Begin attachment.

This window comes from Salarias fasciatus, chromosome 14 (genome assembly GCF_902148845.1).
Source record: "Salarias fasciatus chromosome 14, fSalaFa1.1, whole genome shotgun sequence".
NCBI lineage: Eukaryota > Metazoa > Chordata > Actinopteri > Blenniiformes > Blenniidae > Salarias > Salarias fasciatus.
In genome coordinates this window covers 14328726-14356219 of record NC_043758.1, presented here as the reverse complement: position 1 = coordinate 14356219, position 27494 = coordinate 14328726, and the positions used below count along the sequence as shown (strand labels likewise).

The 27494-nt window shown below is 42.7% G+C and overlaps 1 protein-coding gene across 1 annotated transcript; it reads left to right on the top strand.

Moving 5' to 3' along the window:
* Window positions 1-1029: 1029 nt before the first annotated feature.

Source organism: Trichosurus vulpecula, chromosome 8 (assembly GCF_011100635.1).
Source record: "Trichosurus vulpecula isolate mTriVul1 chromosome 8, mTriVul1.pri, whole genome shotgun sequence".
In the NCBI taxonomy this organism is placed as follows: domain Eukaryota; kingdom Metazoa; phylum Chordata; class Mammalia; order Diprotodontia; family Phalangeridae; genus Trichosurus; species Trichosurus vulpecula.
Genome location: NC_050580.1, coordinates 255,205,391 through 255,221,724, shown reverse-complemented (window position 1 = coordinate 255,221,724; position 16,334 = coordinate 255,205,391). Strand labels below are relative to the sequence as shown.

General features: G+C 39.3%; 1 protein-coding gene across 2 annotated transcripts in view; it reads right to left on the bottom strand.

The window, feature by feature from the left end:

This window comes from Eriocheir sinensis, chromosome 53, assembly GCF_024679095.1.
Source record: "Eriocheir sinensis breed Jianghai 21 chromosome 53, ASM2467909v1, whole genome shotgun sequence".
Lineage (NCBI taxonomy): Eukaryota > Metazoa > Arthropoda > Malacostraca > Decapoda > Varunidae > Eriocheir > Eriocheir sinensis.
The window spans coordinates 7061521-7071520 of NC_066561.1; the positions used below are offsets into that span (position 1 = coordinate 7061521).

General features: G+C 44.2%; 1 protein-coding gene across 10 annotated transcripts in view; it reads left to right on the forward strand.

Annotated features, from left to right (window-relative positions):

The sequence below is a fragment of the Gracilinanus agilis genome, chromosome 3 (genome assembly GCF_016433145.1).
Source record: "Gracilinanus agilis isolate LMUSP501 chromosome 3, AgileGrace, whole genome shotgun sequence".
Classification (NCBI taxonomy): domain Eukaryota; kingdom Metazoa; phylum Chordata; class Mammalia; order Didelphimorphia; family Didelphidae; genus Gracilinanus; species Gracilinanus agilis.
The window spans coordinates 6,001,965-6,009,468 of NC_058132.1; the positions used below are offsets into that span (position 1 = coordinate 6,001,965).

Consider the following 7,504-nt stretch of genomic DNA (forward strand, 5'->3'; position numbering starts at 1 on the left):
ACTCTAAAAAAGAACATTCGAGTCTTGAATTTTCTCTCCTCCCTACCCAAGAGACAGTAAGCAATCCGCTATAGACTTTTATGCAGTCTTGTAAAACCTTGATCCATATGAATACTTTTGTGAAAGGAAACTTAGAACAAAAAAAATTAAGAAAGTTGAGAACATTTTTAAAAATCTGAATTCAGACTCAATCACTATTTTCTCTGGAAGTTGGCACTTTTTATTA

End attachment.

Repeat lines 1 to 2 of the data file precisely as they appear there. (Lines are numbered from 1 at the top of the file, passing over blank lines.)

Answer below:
This window comes from Salarias fasciatus, chromosome 14 (genome assembly GCF_902148845.1).
Source record: "Salarias fasciatus chromosome 14, fSalaFa1.1, whole genome shotgun sequence".